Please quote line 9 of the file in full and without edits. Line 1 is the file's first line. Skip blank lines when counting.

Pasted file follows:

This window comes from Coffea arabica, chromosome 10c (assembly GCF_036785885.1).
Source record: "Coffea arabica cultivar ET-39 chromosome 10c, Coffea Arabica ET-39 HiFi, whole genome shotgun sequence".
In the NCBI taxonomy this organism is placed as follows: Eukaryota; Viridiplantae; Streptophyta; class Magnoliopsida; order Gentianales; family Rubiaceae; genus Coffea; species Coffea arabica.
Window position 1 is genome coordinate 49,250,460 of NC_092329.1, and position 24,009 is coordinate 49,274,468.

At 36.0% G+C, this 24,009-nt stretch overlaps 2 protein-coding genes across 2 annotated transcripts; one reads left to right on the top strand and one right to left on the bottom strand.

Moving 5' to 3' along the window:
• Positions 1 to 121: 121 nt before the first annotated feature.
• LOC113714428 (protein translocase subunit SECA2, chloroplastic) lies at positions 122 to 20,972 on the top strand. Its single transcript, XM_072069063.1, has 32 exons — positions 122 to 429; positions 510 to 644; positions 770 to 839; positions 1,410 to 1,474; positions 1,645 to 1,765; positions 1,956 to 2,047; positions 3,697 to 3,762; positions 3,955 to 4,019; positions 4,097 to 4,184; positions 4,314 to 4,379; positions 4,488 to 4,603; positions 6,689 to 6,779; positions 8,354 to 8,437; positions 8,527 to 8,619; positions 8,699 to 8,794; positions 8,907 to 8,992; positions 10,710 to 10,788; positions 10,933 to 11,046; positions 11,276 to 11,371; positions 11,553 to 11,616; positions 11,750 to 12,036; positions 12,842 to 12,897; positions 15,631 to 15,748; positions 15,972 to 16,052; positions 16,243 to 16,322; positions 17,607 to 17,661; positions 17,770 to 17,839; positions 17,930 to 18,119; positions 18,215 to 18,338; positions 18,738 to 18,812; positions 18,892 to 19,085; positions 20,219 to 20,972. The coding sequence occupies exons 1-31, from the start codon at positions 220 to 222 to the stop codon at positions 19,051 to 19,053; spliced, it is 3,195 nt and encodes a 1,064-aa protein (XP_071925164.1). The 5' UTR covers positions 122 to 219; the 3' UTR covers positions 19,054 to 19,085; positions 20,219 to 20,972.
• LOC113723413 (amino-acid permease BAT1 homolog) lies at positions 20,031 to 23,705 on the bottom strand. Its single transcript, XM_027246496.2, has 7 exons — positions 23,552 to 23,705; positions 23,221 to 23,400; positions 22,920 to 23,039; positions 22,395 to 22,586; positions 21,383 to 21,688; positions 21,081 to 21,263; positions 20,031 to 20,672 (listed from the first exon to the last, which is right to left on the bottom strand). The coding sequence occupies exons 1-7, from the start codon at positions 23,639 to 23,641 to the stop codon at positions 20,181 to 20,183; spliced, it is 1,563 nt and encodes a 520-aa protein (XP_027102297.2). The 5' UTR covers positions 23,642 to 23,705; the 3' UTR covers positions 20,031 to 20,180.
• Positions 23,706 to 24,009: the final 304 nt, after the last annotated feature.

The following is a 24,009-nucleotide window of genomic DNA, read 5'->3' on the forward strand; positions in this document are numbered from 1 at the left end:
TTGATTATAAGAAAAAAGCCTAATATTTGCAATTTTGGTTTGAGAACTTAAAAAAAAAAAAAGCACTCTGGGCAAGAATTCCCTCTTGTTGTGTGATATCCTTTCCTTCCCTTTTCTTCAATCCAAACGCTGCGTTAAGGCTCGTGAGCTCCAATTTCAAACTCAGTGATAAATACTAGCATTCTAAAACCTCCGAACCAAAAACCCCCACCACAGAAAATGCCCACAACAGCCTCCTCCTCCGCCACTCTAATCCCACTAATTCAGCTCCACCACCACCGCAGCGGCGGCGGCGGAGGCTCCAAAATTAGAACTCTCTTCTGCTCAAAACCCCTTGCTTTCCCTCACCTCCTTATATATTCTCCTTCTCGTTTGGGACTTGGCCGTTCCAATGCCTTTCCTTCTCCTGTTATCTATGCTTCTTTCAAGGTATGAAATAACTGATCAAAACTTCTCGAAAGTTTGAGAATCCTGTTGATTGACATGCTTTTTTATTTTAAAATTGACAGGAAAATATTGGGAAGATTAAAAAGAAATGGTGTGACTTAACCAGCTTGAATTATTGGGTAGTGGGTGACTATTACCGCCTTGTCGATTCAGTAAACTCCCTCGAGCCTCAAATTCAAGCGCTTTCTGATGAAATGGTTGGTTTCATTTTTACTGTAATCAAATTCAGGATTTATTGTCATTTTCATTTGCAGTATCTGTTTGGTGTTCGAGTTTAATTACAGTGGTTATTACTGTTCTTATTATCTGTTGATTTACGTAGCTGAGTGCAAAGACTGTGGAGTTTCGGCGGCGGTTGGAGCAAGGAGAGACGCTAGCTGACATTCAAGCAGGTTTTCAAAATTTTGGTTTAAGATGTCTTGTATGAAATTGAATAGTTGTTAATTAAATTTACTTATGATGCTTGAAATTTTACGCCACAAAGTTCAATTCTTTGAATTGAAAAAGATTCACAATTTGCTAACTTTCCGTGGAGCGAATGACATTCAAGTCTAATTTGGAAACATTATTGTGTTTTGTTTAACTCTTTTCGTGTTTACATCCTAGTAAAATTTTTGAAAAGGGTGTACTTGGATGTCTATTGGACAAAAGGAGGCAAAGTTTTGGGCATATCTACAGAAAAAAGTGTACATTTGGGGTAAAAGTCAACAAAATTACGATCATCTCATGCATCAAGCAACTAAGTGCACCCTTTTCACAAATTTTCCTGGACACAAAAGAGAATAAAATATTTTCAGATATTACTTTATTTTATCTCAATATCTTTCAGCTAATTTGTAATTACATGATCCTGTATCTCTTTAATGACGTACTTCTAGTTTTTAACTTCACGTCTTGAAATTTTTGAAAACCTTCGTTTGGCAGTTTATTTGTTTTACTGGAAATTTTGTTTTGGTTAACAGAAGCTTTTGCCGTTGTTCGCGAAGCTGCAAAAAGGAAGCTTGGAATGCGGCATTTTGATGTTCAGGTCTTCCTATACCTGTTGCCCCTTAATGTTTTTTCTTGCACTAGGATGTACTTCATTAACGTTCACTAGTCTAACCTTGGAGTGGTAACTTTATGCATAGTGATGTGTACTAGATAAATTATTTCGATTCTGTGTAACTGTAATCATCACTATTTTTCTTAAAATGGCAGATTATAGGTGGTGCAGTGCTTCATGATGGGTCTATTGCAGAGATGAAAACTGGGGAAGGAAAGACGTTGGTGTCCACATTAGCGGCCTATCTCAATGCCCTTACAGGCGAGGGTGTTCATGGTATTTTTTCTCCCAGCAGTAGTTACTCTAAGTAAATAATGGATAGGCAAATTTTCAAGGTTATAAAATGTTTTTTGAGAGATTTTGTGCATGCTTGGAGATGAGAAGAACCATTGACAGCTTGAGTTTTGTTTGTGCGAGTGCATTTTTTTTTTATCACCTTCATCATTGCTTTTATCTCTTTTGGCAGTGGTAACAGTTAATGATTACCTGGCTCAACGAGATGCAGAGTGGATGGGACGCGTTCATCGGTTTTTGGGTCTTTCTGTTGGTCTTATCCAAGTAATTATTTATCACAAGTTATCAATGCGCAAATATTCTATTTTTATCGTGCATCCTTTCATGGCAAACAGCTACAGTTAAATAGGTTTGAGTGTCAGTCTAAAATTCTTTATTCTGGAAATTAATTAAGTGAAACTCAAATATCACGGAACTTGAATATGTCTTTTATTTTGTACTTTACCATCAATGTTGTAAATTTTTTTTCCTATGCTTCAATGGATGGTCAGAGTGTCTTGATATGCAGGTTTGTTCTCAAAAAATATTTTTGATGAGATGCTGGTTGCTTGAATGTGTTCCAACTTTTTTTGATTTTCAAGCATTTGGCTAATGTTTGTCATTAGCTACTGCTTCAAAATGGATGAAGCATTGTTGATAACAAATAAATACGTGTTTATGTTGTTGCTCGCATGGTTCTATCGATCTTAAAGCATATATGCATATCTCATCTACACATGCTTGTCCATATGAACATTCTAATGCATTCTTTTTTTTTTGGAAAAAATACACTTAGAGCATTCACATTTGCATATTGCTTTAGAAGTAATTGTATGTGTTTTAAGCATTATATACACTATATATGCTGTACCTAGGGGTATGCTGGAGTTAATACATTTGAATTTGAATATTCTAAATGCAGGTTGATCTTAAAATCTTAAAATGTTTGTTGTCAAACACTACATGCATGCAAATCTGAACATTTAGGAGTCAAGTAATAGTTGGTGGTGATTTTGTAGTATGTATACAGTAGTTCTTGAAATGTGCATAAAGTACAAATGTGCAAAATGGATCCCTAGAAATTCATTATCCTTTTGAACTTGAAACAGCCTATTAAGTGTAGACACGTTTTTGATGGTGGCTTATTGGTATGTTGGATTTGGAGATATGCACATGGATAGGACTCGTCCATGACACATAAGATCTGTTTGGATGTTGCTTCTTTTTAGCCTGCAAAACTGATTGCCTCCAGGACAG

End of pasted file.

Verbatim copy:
• LOC113723413 (amino-acid permease BAT1 homolog) lies at positions 20,031 to 23,705 on the bottom strand. Its single transcript, XM_027246496.2, has 7 exons — positions 23,552 to 23,705; positions 23,221 to 23,400; positions 22,920 to 23,039; positions 22,395 to 22,586; positions 21,383 to 21,688; positions 21,081 to 21,263; positions 20,031 to 20,672 (listed from the first exon to the last, which is right to left on the bottom strand). The coding sequence occupies exons 1-7, from the start codon at positions 23,639 to 23,641 to the stop codon at positions 20,181 to 20,183; spliced, it is 1,563 nt and encodes a 520-aa protein (XP_027102297.2). The 5' UTR covers positions 23,642 to 23,705; the 3' UTR covers positions 20,031 to 20,180.